The fact that Child was held in custody, while relevant, is not dispositive. See, e.g., Watson, 423 U.S. at 424. Other factors point to voluntariness. Child signed a written consent form explaining his rights and was told that, in the absence of written consent, a search warrant would have to be obtained. See Twomey, 884 F.2d at 51-52 (finding voluntary consent on similar facts). Knowledge of the right to refuse consent to a search is ``highly relevant'' to determining the voluntariness of consent. Mendenhall, 446 U.S. at 558-59. I find no credible evidence that Bourassa told Child that, if he did not sign the consent form, everyone would remain in place until a search warrant was obtained. Child read the form before signing it and was coherent throughout the period in issue. After executing the consent to search, he changed his mind about his earlier willingness to answer questions -- indicating he was aware of his rights and capable of exercising them. 10


For the foregoing reasons, I recommend that the above findings of fact be adopted and that the defendant's motion to suppress be DENIED.


A party may file objections to those specified portions of a magistrate judge's report or proposed findings or recommended decisions entered pursuant to 28 U.S.C. § 636(b)(1)(B) for which de novo review by the district court is sought, together with a supporting memorandum, within ten (10) days after being served with a copy thereof. A responsive memorandum shall be filed within ten (10) days after the filing of the objection.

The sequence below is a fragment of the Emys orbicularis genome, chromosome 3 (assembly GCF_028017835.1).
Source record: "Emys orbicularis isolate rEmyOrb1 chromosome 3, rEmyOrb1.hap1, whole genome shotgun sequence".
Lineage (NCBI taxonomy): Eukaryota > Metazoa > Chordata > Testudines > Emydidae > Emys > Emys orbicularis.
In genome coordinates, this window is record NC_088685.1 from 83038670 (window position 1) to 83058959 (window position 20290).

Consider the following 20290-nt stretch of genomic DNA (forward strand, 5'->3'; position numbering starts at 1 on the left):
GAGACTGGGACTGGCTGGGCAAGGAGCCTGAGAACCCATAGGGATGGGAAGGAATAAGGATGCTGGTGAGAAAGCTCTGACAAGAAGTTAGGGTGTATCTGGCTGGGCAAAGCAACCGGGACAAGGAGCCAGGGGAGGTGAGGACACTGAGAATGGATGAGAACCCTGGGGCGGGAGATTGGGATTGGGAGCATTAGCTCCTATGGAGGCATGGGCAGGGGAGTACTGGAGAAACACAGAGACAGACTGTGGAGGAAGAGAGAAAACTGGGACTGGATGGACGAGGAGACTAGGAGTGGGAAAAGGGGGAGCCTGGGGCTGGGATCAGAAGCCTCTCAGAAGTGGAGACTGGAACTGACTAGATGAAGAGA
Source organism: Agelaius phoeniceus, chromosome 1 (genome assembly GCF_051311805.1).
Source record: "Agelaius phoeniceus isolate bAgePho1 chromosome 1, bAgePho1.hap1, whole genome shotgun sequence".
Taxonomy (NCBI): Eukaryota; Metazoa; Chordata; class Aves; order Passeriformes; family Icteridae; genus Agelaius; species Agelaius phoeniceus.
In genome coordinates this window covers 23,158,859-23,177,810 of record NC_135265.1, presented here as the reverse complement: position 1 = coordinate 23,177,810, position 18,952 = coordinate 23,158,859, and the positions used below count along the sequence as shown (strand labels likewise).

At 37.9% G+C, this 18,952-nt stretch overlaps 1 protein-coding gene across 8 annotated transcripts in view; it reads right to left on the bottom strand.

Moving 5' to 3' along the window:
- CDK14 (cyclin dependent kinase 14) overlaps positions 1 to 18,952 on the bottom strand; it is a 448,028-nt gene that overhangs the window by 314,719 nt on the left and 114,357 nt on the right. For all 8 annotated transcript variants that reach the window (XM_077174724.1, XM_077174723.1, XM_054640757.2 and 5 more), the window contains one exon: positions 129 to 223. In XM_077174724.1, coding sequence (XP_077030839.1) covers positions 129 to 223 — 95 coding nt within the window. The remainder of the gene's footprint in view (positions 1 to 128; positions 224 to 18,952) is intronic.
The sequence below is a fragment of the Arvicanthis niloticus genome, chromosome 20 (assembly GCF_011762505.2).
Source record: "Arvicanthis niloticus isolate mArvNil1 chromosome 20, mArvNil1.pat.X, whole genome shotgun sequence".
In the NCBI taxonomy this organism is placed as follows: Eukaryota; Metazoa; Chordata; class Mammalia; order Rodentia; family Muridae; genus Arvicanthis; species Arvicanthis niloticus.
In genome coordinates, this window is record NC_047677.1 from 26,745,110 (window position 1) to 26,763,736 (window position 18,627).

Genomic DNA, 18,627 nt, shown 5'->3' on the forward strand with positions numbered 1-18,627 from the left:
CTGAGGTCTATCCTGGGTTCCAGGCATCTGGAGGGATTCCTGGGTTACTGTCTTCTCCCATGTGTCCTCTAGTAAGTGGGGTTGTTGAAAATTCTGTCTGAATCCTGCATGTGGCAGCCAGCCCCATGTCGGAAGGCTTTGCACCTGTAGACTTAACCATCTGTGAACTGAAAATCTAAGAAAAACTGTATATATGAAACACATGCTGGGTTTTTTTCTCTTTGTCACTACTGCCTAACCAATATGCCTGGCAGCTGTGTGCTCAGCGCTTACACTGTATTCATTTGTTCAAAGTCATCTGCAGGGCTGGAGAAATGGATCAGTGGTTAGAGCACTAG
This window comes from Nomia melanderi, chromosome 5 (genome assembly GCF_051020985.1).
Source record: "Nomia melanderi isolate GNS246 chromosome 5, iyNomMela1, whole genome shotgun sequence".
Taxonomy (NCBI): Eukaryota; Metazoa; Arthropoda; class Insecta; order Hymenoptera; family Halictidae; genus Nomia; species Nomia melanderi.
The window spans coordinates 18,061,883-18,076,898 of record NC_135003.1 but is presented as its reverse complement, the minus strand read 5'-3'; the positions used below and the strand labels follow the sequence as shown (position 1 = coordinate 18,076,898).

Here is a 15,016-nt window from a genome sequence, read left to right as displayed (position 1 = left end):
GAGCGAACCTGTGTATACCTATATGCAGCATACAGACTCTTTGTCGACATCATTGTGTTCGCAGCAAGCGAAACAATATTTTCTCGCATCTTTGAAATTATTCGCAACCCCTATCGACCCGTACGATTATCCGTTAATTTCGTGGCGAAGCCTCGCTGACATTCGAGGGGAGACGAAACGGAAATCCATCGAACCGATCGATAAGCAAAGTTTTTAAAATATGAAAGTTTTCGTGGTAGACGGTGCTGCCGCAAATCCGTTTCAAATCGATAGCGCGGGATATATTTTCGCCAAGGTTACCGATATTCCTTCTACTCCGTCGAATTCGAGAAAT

Failure to file a timely objection shall constitute a waiver of the right to de novo review by the district court and to appeal the district court's order.

Dated at Portland, Maine this 13th day of May, 1991.

1. A fourth count asserts a criminal forfeiture claim.

2. These findings were drafted immediately after the evidentiary hearing.

3. She indicated that there was a gun hanging behind the motel room door.

4. Ms. Boudreau testified that Agent Bourassa did not himself enter the defendant's motel room until 15 or 20 minutes after the initial entry by the other agents. Agent Bourassa testified, however, that he was in the room within 30 seconds of the entry by the other agents, and the defendant himself testified that he thought Bourassa entered with the other two agents because when he ``turned around'' Bourassa was there and proceeded to handcuff him. Bourassa also testified that when he entered the room the defendant was still holding the telephone in his hand. I do not find credible Ms. Boudreau's testimony concerning the timing of Agent Bourassa's arrival in the defendant's room.

5. Ms. Boudreau testified that the agents had begun to search the room while she was in the bathroom because when she emerged she observed that money from the opened backpack was lying on the floor and her own bags had been opened. She asserted that their search continued in her presence as they questioned her. It was at this point in her testimony that she stated that Agent Bourassa did not enter the room for 15 or 20 minutes. I discredit Ms. Boudreau's account of the search as lacking in credibility.